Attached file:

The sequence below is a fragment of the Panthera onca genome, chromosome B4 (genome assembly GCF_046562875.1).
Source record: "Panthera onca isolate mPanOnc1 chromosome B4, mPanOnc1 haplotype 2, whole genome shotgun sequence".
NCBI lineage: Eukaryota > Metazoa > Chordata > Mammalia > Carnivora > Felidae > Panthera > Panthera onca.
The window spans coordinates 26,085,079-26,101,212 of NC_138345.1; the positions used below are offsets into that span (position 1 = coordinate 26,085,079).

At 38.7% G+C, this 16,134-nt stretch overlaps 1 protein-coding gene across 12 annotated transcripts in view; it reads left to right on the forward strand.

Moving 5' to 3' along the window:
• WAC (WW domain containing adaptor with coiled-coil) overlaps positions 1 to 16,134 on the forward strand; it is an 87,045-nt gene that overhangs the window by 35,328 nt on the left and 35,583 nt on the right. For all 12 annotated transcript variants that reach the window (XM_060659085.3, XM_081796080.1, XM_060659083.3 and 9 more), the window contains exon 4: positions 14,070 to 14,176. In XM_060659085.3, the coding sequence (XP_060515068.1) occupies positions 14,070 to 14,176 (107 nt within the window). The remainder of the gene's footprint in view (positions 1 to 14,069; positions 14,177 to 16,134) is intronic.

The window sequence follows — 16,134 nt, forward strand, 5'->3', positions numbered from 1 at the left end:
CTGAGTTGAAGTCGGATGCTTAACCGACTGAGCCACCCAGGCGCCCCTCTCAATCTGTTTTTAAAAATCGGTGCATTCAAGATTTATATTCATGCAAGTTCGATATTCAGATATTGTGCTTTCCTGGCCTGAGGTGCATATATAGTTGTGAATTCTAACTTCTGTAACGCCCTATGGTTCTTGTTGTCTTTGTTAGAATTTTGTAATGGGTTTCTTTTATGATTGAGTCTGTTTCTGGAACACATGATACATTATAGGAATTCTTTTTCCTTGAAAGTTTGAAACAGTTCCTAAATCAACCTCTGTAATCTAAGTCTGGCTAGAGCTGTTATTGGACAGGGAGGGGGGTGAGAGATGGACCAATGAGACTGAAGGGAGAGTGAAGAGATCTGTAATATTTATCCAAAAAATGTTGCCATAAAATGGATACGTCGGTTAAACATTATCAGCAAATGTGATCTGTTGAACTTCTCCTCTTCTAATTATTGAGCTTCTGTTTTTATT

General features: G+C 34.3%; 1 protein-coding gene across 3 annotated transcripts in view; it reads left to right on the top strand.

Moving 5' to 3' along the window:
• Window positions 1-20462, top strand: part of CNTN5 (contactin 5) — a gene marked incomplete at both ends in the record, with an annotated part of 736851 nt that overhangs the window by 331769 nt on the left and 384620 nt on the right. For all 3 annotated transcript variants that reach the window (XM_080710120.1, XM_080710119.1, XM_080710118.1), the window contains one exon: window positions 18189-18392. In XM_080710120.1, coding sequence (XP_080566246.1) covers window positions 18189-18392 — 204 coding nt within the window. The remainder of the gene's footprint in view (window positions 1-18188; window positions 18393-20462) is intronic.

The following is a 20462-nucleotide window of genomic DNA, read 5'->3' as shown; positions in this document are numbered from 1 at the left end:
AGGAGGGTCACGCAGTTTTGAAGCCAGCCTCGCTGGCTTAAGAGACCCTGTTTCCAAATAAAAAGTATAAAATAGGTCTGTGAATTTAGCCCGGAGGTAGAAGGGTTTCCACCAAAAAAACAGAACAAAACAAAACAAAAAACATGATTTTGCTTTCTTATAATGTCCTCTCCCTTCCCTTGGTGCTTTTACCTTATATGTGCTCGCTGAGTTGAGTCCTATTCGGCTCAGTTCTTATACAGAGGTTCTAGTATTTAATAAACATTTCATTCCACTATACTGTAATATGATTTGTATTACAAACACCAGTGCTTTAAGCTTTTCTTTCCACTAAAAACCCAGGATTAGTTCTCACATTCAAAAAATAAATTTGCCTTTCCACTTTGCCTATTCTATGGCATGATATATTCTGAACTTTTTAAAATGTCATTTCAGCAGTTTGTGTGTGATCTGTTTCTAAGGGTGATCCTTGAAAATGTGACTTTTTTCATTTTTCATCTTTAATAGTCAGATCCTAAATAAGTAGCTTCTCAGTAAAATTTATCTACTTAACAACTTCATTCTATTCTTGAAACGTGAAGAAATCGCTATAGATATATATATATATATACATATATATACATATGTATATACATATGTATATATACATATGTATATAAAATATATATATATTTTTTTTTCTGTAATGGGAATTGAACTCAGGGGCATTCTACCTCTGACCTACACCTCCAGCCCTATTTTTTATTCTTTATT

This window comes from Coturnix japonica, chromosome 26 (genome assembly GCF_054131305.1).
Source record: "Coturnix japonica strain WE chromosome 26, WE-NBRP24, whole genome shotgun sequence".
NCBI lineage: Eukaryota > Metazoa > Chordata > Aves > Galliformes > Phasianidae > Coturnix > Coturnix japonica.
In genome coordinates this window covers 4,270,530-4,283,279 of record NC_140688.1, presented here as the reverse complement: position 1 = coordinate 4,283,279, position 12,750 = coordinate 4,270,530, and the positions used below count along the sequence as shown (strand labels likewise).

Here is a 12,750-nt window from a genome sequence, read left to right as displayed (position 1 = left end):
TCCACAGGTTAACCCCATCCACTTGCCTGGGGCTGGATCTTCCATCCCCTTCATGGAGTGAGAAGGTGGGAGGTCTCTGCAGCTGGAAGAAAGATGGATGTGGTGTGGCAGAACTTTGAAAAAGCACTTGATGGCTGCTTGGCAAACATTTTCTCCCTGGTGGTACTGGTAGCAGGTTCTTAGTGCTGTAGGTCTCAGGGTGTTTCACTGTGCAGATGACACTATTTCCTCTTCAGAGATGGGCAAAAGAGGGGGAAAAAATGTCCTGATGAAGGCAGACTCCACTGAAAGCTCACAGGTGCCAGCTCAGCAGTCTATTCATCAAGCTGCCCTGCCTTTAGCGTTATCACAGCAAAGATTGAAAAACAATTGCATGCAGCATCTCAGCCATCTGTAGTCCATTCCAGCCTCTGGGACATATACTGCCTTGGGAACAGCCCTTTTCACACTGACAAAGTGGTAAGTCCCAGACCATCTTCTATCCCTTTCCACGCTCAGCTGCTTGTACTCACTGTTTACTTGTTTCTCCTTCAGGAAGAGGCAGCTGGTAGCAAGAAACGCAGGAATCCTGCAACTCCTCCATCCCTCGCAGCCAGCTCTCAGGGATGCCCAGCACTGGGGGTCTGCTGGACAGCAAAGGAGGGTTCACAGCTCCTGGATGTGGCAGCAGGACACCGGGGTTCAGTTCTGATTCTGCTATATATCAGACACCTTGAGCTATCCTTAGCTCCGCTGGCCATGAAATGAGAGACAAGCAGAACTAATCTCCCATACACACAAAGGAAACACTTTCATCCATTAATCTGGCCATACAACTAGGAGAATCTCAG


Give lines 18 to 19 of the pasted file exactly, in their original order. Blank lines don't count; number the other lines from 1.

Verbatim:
In genome coordinates this window covers 4,270,530-4,283,279 of record NC_140688.1, presented here as the reverse complement: position 1 = coordinate 4,283,279, position 12,750 = coordinate 4,270,530, and the positions used below count along the sequence as shown (strand labels likewise).

Here is a 12,750-nt window from a genome sequence, read left to right as displayed (position 1 = left end):